Yogi Ferrell
Yogi Ferrell

Don’t Sleep On Yogi Ferrell

Kevin Yogi Ferrell left Indiana University as one of their best players in franchise history. Unfortunately, this was not enough to get him drafted. Ferrell averaged 17.1 points, 4.3 rebounds, 6.1 assists, and 1.3 steals per game while shooting 44.7 percent from deep and 47.9 from the floor during his senior year. He even left Indiana as the school’s all-time leader in assists.

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At only six feet, 180 pounds, and 23 years old, Ferrell was labeled as under-sized and a finished product. With concerns about how he would fare against NBA size and his defense at the next level, teams weren’t too keen on selecting him. But throughout the pre-draft process, one team remained interested and saw something special in Ferrell: the Brooklyn Nets.

In an interview with Jake Hyman of Ridiculous Upside, Ferrell detailed how his workouts led to a one-year, $100,000 guaranteed free agent deal following going undrafted.

“Even my pre-draft workouts; they believed in my ability on the court,” Ferrell told Ridiculous Upside. “I felt like with the minutes I got on the court, I proved to them that I could be a valuable asset on the team.”

Ferrell was brought on to play backup/reserve point guard. During Summer League and preseason, he has been consistent in that role. In Summer League, he averaged 8.5 points, 1.5 rebounds, 1.75 assists, and .75 steals per game in 16.9 minutes of action. So far in preseason, Ferrell has averaged 6.5 points, 1.5 rebounds, two assists, and one steal per game in 13.7 minutes.

With Jeremy Lin and Greivis Vasquez on the roster and Isaiah Whitehead and Chris McCullough being sent to the Long Island Nets, it looks like there is a role for Ferrell on this squad. He had a good stroke from deep in college and is extremely comfortable running the pick-and-roll, thanks to IU head coach Tom Creen’s pro-offense style. There are some things he needs to work on if he wants a distinct role going forward.

Ferrell needs to become a much more consistent shooter at the NBA level. In four Summer League games, he shot at an abysmal 18.2 percent from deep. He averaged 2.75 shots per game from long distance, a realistic sampling of what he should be taking in a reserve point guard role, and made only 0.50 shots per game.

Things like learning your place in the offense and general nerves usually account for a fluctuation in numbers. So far this preseason, he is averaging a more impressive 50 percent from deep in two games played, hitting one of two shots from deep per contest.

In addition to poor shooting numbers, Ferrell also has a poor assist to turnover ratio for a reserve point guard. In Summer League, he averaged 1.75 assists to 2.25 turnovers and in preseason, he currently averaging two assists to two turnovers. If he wants first-year head coach Kenny Atkinson to hand him the keys to the bench unit, he will need to have a positive ratio.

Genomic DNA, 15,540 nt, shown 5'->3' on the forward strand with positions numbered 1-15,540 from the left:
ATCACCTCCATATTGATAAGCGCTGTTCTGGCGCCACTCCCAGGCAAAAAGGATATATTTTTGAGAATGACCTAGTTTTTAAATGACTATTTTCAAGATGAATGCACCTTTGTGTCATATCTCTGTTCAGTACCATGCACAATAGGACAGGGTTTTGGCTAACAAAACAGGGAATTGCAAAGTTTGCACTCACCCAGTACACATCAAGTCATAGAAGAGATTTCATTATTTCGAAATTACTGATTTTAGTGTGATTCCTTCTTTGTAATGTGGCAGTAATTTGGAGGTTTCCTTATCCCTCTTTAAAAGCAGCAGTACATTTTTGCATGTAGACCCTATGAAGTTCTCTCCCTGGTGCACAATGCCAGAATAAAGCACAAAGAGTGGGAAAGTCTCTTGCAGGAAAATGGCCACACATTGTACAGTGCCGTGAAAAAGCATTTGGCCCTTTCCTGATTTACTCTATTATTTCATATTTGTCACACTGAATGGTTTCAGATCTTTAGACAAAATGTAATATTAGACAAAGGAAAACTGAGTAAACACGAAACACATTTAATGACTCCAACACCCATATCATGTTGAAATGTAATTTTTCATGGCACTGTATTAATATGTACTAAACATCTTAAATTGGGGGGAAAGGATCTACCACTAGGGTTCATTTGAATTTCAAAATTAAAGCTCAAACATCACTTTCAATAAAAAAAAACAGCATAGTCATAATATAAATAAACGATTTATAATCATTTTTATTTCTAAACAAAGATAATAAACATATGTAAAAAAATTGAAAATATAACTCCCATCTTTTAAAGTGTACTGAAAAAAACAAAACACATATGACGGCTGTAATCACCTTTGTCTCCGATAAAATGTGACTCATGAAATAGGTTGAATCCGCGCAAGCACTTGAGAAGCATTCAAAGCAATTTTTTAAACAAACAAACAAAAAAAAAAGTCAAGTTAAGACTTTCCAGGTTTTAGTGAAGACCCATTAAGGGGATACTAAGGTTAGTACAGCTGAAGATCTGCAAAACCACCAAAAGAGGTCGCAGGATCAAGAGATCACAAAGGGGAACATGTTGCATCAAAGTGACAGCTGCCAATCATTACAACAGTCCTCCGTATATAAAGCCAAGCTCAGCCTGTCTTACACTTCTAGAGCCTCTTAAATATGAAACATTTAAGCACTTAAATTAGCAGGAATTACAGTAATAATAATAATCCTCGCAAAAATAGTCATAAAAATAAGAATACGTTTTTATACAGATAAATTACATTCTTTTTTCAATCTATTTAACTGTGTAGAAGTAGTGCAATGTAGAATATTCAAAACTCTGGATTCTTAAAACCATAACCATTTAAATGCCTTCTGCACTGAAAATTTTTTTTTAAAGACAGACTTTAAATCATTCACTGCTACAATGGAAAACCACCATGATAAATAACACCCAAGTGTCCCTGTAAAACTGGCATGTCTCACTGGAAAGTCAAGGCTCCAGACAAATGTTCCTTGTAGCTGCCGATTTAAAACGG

Playing reserve point guard isn’t an easy job. Coaches want someone that can come in cold, set up other guys in the offense, hit shots, and not give up the farm on defense. Ferrell still needs to adjust to the size and speed of the NBA, but looks like he can fill that role nicely for the Nets one day.

Given that Ferrell has $100,000 of guaranteed money on the books, it is unlikely that he won’t make the final roster. But even if he does, he should welcome assignments to the new D-League affiliate, the Long Island Nets. The D-League is the perfect place for undersized guards to come in and adjust to the pace of the game, tighten up flaws in their game, and build their confidence for when they are called back to the NBA.

Ferrell already has an excellent relationship with Long Island Nets head coach Ronald Nored. During Summer League, Ferrell got close with Nored, Atkinson, and assistant coach Jordan Ott.

“Those guys helped me on the court,” Ferrell said. “Sometimes I get out of character, maybe try to force things and they try to tell me to calm down. After games, I watch film with the coaches. I’m a big film guy and especially like doing that.”

This relationship only helps Ferrell understand the game more and further proves that the team is ready to make a real investment in his future. Barring any unforeseen injuries or catastrophes, Ferrell will most likely be the team’s third point guard and spend time with both Brooklyn and Long Island.

Given how close the commute is, Ferrell can be at practice in Brooklyn, play a game for Long Island that night, and be available for Brooklyn the next day. This convenience is exactly why the current trend of relocating or purchasing D-League teams within driving distance of the NBA franchise is occurring.

Regardless of where Ferrell spends most of his time, his guaranteed money and commitment from the coaching staff are clear signs that he is sticking around in Brooklyn this year and possibly the foreseeable future. Young talent like Yogi Ferrell will be hard to come by for Brooklyn, given their situation in the draft. It is clear that he is a hard worker that is committed to sticking in the NBA; all he needs is the opportunity to shine.